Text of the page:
That's what I said to the checker at Trader Joe's tonight as I pushed my nearly-full cart up to the register. The woman ahead of me, who had just finished paying for her groceries, turned to look at me and laughed. "It's very dangerous to shop when you're hungry," she cautioned, but of course I knew that. Still, what's a person to do when the shopping needs to be done on a week night, and the most convenient store to stop at happens to be on the way home from work?
Sometimes shopping for groceries is just a boring but necessary chore. Sometimes it seems more like an adventure, and tonight's trip was one of the more inspirational ones. Everything looked good, and there were SO MANY foods available to spark the culinary imagination. No wonder my cart was packed!
Driving home from the shopping trip, I thought about the past. When I was a child, food and its preparation were central to our family experience. My father's people came from Italy and his parents were the first generation born in America. When my grandmother and grandfather spoke to one another, chances were very good that their conversations would be peppered with words in Italian--they would alternate back and forth between English and Italian, particularly if they wanted to say something they didn't want little ears to understand. Every Friday, whenever they could make it, my father and his three brothers would gather at my grandmother's table for the midday meal. Sometimes all four would be there, and sometimes it might just be one or two, but a hearty Italian meal at midday on Friday was a family tradition up until the time my grandmother was no longer able to cook. I remember my uncle Charlie, a cop, would walk in dressed in uniform, and the first thing he did each time was to unholster his gun and reach up to put it waaaaay back on the top shelf of the coat closet, out of harm's way. "It's not a toy," he would tell us, refusing to let us get any closer for a good look. Some years later--and I guess I was a teenager then--my uncle Charlie killed himself. Isn't it funny that my most enduring memories of him were at those Friday meals?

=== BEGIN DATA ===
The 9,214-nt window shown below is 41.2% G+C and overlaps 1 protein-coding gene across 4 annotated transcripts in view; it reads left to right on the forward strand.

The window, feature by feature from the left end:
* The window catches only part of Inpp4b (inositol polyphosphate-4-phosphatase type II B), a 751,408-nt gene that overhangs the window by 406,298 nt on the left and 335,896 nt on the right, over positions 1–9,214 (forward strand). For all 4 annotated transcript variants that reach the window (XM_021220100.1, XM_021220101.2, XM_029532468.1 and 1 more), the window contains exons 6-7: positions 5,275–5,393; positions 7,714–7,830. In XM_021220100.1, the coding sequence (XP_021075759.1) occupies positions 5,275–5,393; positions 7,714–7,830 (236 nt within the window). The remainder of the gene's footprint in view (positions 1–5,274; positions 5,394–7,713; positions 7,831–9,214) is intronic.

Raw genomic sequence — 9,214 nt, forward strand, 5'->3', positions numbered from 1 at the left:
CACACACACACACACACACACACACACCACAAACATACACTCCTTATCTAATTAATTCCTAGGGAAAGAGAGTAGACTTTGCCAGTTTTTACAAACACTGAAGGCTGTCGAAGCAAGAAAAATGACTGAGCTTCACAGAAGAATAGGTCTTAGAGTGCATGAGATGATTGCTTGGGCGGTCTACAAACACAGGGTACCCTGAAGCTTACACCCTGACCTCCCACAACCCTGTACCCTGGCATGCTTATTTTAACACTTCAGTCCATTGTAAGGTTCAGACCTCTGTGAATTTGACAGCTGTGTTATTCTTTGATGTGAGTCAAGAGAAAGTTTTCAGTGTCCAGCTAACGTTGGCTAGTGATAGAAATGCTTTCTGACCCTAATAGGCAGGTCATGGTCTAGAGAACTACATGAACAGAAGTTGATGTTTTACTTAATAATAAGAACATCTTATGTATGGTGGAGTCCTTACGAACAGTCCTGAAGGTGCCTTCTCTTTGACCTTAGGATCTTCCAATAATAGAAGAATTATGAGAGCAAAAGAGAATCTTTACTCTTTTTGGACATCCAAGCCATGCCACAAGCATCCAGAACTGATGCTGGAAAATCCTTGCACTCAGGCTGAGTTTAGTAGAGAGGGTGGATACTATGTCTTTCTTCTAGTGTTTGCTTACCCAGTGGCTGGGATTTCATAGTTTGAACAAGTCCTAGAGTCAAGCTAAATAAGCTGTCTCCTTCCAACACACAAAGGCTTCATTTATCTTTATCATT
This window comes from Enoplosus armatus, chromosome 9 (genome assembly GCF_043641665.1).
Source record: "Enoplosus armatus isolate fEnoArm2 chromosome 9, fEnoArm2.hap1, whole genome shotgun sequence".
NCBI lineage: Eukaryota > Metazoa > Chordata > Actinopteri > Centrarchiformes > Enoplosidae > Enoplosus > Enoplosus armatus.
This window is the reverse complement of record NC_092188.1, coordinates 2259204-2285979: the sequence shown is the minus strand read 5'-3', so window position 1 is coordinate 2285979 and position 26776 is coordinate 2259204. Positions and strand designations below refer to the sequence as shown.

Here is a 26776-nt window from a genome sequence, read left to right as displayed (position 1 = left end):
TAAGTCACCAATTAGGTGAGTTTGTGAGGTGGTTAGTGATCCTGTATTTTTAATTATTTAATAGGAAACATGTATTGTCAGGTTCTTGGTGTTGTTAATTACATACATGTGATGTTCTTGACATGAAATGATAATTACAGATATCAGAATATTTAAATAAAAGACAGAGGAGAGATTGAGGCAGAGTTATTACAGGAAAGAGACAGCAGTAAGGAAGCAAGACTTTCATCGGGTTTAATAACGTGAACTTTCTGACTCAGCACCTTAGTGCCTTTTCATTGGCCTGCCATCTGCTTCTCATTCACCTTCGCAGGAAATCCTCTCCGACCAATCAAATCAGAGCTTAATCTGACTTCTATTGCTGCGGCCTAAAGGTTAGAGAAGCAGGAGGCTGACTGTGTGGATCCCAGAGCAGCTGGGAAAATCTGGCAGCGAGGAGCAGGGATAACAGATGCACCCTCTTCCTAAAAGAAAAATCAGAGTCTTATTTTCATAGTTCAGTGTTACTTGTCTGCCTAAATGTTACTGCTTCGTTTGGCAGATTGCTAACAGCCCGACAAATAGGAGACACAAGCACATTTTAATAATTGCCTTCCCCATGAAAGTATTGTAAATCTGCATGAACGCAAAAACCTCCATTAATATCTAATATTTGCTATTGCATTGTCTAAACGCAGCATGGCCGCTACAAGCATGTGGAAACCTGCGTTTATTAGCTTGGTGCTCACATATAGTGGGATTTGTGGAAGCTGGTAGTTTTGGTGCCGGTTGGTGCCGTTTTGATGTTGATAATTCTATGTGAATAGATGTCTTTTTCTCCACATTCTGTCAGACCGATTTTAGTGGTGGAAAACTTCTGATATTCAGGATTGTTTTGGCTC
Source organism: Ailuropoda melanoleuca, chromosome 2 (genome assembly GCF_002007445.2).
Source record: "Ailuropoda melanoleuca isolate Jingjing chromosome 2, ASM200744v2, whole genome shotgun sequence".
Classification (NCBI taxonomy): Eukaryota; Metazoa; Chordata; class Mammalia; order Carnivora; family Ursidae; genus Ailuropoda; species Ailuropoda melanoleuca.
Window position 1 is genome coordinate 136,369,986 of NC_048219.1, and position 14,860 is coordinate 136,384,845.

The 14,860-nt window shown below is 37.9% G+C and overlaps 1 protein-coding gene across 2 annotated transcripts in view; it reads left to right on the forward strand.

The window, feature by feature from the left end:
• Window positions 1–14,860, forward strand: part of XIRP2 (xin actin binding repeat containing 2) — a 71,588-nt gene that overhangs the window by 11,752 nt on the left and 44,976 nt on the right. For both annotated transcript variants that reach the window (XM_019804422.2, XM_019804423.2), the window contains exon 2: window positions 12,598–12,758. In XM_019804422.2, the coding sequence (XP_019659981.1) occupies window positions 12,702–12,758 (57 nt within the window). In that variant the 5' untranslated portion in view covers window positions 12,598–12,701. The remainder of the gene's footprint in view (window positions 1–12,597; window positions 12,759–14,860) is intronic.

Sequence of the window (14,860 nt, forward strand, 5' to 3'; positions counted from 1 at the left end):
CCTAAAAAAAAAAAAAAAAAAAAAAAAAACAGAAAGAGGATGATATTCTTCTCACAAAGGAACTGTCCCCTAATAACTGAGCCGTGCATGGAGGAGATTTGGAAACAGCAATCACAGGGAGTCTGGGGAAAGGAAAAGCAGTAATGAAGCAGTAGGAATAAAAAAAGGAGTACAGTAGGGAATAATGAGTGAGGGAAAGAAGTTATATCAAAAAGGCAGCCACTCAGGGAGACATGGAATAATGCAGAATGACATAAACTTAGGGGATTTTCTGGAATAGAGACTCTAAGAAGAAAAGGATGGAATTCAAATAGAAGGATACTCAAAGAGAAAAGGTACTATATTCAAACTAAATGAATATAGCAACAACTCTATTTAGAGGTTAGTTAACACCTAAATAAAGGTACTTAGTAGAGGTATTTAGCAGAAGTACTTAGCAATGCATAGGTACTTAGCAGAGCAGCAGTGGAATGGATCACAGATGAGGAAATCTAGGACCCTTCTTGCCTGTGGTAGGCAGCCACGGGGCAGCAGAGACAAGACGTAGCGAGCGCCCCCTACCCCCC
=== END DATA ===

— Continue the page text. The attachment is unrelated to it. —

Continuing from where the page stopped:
In the old Italian households, a wedge of good Parmesan cheese was prized. A trip to replenish the supply was a momentous occasion. I remember going downtown with my grandfather, walking down the street hand in hand. We would turn into a shop where he would loudly greet the man behind the glass fronted deli case with the Italian equivalent of "hale fellow well met." After the initial greetings, they very seriously got down to discussing the relative merits of the different types of Parmesan cheese available and the cost of each before my grandfather made his choice. Soon, he would reach across the counter to take possession of a parcel of Parmesan cheese wrapped up in brown paper and tied with twine. Mission accomplished at last, we would retrace our steps to wherever grandfather had parked his Cadillac and head home to bring my grandmother the gift of the best Parmesan cheese wedge my grandfather could afford.
My mother's people were a mix of French and English. My grandfather on my mother's side was born in France and was destined for priesthood until he decided to run away and take a job on a cargo ship bound for America. That grandfather died of cancer before I turned a year old. My grandmother on my mother's side was not nearly the cook my other grandmother was. Still, she DID make an excellent applesauce cake--something we looked forward to at Christmas time each year. Her other favorite dish--one she made and gave to people every now and then, whenever the occasion warranted--was tamale pie. I never did like it--it was always bland and mushy. My mother didn't like it either. Is it any wonder, then, that my mother turned away from her family's culinary roots and learned to cook Italian?
Growing up, I, too, learned to make my family's favorite Italian recipes, and I particularly recall working with two essential tools: a wooden bowl with a curved chopping blade that we used for chopping parsley and green onions, and a grater/grinder that we used for grating cheese and making bread crumbs. Long ago, that wooden bowl cracked and has not been satisfactorily replaced, but I still have the grater/grinder.
Functionally, both of those tools became obsolete once the modern food processor came along. But somehow the meals don't taste quite as good now, whether it's the quality of the food, the fact I no longer use the old tools, or simply the lack of ceremony and tradition that was served up along with those past family meals. And, of course, we're missing those people who are no longer with us. But no matter what the present holds, gripping that old grater/grinder in my hand reminds me of my culinary heritage and the people who passed it on to me.